Isocrates. Isocrates with an English Translation in three volumes, by Larue Van Hook, Ph.D., LL.D. Cambridge, MA, Harvard University Press; London, William Heinemann Ltd. 1945-1968.

Such was the state of affairs in Salamis, and the descendants of the usurper were in possession of the throne when Evagoras was born. I prefer to say nothing of the portents, the oracles, the visions appearing in dreams, from which the impression might be gained that he was of superhuman birth, not because I disbelieve the reports, but that I may make it clear to all that I am so far from resorting to invention in speaking of his deeds that even of those matters which are in fact true I dismiss such as are known only to the few and of which not all the citizens are cognizant. And I shall begin my account of him with the generally acknowledged facts.

When Evagoras was a boy he possessed beauty, bodily strength, and modesty, the very qualities that are most becoming to that age. Witnesses could be produced for these assertions: for his modesty— fellow-citizens who were educated with him: for his beauty—all who beheld him: for his strength—all the contests[*](I.e., the official records of winners in the contests sanctioned by the state.) in which he vanquished his age-mates.

When he attained to manhood not only did all these qualities grow up with him, but to them were also added manly courage, wisdom, and justice, and that too in no ordinary measure, as is the case with some others, but each of these characteristics in extraordinary degree. So surpassing was his excellence of both body and mind,

that when the kings of that time looked upon him they were terrified and feared for their throne, thinking that a man of such nature could not possibly pass his life in the status of a private citizen, but whenever they observed his character, they felt such confidence in him that they believed that even if anyone else should dare to injure them, Evagoras would be their champion.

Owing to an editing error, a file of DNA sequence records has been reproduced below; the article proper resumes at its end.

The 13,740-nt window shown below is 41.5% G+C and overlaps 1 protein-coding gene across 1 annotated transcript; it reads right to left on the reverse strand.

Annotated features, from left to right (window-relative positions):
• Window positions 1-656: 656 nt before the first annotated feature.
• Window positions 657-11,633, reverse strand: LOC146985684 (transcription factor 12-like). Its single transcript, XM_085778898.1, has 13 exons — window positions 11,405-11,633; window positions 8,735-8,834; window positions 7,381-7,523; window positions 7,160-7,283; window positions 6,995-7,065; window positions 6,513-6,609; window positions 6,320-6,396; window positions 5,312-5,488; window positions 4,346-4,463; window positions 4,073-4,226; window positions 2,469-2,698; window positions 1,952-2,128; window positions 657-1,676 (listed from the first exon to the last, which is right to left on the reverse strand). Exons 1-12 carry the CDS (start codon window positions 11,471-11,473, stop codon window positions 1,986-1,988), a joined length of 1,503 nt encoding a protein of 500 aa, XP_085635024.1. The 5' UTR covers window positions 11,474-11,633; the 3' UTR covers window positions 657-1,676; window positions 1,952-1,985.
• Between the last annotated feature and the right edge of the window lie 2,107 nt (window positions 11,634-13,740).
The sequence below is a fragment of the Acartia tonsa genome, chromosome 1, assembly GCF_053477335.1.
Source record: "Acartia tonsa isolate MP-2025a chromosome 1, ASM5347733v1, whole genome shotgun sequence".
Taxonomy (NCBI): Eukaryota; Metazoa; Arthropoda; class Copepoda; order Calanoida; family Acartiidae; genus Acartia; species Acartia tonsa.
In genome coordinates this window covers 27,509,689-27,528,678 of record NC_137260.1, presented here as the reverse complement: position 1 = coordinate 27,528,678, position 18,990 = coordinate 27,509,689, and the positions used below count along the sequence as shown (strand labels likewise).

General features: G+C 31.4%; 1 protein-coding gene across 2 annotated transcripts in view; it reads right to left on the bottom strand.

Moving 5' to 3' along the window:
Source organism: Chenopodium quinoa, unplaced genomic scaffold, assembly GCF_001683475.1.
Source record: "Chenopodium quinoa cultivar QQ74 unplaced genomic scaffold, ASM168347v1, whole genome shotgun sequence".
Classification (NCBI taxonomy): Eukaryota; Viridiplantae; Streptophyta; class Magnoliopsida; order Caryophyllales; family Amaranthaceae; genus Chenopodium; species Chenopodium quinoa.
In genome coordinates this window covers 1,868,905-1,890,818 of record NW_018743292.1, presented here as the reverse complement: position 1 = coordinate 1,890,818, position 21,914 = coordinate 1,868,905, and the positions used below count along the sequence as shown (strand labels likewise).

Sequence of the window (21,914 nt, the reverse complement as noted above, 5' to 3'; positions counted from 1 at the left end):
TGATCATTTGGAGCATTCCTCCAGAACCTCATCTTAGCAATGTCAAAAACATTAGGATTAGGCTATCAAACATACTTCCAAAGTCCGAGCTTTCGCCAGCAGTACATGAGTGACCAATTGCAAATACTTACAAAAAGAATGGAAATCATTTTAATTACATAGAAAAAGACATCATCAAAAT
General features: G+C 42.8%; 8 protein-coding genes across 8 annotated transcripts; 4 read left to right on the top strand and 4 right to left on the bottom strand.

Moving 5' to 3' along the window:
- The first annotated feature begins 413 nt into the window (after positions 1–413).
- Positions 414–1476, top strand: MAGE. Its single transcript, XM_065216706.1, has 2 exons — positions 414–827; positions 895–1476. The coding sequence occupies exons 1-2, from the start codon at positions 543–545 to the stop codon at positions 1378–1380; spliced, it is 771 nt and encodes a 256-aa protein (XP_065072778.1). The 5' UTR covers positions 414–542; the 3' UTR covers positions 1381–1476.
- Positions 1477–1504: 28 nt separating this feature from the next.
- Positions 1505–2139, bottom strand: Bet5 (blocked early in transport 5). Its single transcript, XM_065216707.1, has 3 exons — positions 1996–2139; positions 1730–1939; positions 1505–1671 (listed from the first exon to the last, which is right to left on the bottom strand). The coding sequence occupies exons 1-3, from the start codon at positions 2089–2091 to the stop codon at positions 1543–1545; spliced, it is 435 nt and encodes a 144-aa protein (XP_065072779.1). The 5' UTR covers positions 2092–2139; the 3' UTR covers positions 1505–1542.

And although opinions of him were so at variance, they were mistaken in neither respect: for he neither remained in private life, nor did them injury: on the contrary, the Deity took such thought for him that he should honorably assume the throne, that all the preparations which necessarily involved impiety were made by another,

while he preserved for Evagoras those means whereby it was possible for him to gain the rule in accordance with piety and justice. For one of the princes,[*](Abdemon: cf. Diodorus xiv. 98.) starting a conspiracy, slew the tyrant and attempted to arrest Evagoras, believing that he would not be able to retain the rule himself unless he should get him out of the way.

But Evagoras escaped this peril, and having saved himself by fleeing to Soli in Cilicia did not show the same spirit as those who are the victims of like misfortune. For other exiles from royal power are humbled in spirit because of their misfortunes,whereas Evagoras attained to such greatness of soul that, although until that time he had lived as a private citizen, when he was driven into exile he determined to gain the throne.

The wandering life of an exile, the dependence upon the help of others in seeking his restoration and the paying of court to his inferiors—all these he scorned: but this he took as his guiding principle, which those who would be god-fearing men must take—to act only in self-defense and never to be the aggressor: and he chose either by success to regain the throne or, failing in that, to die. And so, calling to his side men numbering, according to the highest estimates, about fifty, with these he prepared to effect his return from exile.

And from this venture especially the character of Evagoras and his reputation among his associates may be seen: for although he was on the point of sailing with so few companions for the accomplishment of so great a design, and although all the attendant dangers were near at hand, neither did he himself lose heart, nor did any of his companions see fit to shrink from these dangers: nay, as if a god were their leader, they one and all held fast to their promises, and Evagoras, just as if either he had an army superior to that of his adversaries or foresaw the outcome, held to his opinion.

This is evident from his acts: for, when he had landed on the island, he did not think it necessary to seize a strong position, make sure of his own safety, and then to wait and see if some of the citizens would rally to his aid: but immediately, just as he was, on that very night he broke through a little gate in the wall, and leading his followers through this opening, attacked the palace.